W.R. Grace's net income plummets 40%

Higher costs erode first-quarter profit

April 25, 2001|By Kristine Henry | Kristine Henry,SUN STAFF

W. R. Grace & Co., which filed for bankruptcy protection April 2, reported that its net income fell 40 percent in the first quarter as higher costs eroded profit.

The Columbia-based chemical maker earned $14.6 million, or 22 cents a share, in the three months that ended March 31, down from $24.2 million, or 35 cents a share, in the first quarter of last year.

Analysts, on average, had expected earnings of 28 cents a share.

Sales in the period were $395.7 million compared with $384.7 million in the corresponding period a year ago.

The company said the most recent quarter's numbers were off because of higher prices for raw materials and natural gas.

Grace filed for Chapter 11 protection to shield itself from billions of dollars in asbestos-related lawsuits. Before 1973, Grace added asbestos to some of its insulation products, and it formerly operated a vermiculite mine in Libby, Mont., that plaintiffs say harmed their lungs. Vermiculite, which was used in insulation and potting soil, contains naturally occurring asbestos.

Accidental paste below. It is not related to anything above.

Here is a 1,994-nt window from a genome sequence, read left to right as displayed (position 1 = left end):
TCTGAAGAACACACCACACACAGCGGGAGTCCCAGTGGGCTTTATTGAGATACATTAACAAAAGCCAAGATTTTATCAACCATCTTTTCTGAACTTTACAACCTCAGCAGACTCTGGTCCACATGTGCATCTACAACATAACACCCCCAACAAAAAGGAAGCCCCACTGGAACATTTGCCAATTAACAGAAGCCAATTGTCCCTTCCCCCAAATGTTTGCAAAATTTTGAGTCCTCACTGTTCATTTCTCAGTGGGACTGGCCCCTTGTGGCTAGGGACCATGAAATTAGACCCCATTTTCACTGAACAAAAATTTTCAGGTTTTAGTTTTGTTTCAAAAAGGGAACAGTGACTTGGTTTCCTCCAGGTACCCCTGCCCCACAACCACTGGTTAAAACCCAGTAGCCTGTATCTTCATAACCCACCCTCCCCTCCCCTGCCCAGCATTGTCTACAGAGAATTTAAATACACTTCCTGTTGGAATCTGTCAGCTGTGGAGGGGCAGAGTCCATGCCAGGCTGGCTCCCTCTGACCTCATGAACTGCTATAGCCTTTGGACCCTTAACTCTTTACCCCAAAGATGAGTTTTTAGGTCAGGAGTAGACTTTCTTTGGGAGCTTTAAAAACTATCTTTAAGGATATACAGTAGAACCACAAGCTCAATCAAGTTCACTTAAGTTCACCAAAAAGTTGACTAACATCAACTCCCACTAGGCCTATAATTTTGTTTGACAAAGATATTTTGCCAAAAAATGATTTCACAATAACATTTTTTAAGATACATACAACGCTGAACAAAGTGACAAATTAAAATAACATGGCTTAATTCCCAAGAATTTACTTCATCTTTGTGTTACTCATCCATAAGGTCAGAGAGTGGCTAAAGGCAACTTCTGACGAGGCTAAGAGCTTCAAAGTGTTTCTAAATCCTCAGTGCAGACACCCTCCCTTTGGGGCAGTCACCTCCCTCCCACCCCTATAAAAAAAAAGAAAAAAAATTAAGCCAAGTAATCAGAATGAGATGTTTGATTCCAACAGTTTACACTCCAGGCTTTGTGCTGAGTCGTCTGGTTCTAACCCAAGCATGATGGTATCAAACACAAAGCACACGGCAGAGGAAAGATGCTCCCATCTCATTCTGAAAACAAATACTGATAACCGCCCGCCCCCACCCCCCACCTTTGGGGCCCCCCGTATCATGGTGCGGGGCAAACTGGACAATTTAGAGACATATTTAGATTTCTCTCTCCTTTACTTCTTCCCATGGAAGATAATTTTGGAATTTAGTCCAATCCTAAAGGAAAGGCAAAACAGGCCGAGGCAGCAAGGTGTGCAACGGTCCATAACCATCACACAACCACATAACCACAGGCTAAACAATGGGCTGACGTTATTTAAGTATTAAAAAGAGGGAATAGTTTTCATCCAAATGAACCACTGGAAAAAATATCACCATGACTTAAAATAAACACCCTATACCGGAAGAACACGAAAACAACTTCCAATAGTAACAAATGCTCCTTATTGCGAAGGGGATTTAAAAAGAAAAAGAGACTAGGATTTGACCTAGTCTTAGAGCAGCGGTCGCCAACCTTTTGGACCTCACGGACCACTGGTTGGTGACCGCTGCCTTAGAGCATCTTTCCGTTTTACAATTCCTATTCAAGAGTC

"Our decision ... to seek Chapter 11 protection as a way to define and resolve asbestos-related claims was executed with no disruption to our customers," Paul J. Norris, Grace's chairman, president and chief executive officer, said in a statement. "We continue to remain focused on growth and productivity and are anticipating a stronger second half of the year."

Grace's Davison Chemicals segment, also based in Columbia, saw its sales rise 3.3 percent to $198 million, but operating income fell 25 percent to $24.6 million. Davison, which makes silicas and catalysts used to accelerate the chemical reactions in oil refining, operates a plant in South Baltimore.

Shares of Grace closed yesterday at $1.48, up a penny.

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